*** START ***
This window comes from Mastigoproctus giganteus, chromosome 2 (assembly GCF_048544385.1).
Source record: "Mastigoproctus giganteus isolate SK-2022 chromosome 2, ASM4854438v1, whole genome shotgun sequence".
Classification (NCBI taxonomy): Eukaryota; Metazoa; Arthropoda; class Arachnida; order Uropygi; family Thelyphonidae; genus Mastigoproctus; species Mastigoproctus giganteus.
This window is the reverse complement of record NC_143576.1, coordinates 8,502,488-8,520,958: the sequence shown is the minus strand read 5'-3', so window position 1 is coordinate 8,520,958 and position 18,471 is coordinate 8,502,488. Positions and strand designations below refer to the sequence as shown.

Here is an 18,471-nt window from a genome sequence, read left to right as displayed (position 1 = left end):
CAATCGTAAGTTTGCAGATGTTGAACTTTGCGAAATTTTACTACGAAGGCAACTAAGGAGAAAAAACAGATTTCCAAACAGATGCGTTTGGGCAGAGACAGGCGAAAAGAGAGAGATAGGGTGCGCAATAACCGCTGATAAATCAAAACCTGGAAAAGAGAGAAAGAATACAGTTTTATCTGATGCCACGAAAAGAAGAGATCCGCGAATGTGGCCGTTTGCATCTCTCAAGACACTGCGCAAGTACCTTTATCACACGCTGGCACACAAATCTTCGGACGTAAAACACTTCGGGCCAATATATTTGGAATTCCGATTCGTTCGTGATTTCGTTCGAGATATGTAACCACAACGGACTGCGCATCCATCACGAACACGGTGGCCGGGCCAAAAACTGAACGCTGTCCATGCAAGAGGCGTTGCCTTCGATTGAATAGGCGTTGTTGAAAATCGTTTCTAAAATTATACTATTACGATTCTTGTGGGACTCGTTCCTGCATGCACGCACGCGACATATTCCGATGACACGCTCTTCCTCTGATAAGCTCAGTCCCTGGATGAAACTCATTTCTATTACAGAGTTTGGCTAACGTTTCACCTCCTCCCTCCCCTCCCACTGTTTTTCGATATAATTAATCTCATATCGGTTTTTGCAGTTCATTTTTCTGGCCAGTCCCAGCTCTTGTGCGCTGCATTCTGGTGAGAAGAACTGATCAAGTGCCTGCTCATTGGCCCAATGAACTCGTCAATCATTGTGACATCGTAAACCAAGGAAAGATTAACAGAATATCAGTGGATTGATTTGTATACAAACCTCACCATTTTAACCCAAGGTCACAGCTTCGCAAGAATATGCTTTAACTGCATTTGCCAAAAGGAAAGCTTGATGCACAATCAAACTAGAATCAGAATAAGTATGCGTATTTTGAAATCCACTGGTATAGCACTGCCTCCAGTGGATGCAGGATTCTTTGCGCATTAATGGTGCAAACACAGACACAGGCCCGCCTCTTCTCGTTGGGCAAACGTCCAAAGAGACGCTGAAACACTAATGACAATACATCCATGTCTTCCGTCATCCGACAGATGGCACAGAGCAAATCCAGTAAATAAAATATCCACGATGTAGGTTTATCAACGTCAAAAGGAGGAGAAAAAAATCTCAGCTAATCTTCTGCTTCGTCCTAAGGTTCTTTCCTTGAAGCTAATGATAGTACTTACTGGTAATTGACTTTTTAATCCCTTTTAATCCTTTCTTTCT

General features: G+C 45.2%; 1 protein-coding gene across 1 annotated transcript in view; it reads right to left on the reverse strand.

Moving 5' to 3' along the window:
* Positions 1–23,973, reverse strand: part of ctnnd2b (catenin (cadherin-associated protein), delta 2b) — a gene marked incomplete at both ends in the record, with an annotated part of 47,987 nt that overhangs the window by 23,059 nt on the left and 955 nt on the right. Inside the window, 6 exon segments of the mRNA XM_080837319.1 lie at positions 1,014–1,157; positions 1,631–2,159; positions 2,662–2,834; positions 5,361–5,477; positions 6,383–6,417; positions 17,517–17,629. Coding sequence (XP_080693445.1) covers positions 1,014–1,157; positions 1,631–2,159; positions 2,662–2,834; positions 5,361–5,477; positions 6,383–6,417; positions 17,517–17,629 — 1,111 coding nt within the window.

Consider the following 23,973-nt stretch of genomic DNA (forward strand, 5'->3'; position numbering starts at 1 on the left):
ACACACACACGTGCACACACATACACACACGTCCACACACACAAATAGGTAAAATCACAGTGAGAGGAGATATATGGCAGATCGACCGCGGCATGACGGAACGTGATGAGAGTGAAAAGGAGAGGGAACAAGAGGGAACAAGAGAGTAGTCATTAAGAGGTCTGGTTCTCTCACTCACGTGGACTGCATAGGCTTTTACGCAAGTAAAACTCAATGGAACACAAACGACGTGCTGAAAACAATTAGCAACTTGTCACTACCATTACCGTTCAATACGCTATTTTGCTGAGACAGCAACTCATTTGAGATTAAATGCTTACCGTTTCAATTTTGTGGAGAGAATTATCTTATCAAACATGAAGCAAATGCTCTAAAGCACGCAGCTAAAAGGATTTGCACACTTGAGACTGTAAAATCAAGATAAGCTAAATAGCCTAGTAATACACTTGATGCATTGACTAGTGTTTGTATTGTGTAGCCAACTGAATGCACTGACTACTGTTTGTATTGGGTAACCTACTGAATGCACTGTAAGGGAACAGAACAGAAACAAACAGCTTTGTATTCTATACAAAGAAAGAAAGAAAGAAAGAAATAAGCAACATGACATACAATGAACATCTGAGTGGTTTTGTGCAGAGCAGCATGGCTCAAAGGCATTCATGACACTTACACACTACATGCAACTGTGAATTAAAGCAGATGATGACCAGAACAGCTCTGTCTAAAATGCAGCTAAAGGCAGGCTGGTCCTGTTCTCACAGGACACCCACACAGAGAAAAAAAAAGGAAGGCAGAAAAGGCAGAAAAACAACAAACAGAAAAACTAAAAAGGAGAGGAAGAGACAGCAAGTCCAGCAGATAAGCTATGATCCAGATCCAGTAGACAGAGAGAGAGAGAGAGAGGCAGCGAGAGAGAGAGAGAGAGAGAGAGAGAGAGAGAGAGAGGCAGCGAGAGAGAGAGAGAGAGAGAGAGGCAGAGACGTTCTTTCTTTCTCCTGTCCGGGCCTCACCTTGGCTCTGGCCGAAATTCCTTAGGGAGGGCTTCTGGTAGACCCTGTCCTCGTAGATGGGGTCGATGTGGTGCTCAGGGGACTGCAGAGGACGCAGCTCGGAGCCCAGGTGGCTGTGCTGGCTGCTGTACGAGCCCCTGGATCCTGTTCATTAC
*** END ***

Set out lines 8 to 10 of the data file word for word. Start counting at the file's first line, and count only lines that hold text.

Moving 5' to 3' along the window:
* Positions 1–23,973, reverse strand: part of ctnnd2b (catenin (cadherin-associated protein), delta 2b) — a gene marked incomplete at both ends in the record, with an annotated part of 47,987 nt that overhangs the window by 23,059 nt on the left and 955 nt on the right. Inside the window, 6 exon segments of the mRNA XM_080837319.1 lie at positions 1,014–1,157; positions 1,631–2,159; positions 2,662–2,834; positions 5,361–5,477; positions 6,383–6,417; positions 17,517–17,629. Coding sequence (XP_080693445.1) covers positions 1,014–1,157; positions 1,631–2,159; positions 2,662–2,834; positions 5,361–5,477; positions 6,383–6,417; positions 17,517–17,629 — 1,111 coding nt within the window.

Consider the following 23,973-nt stretch of genomic DNA (forward strand, 5'->3'; position numbering starts at 1 on the left):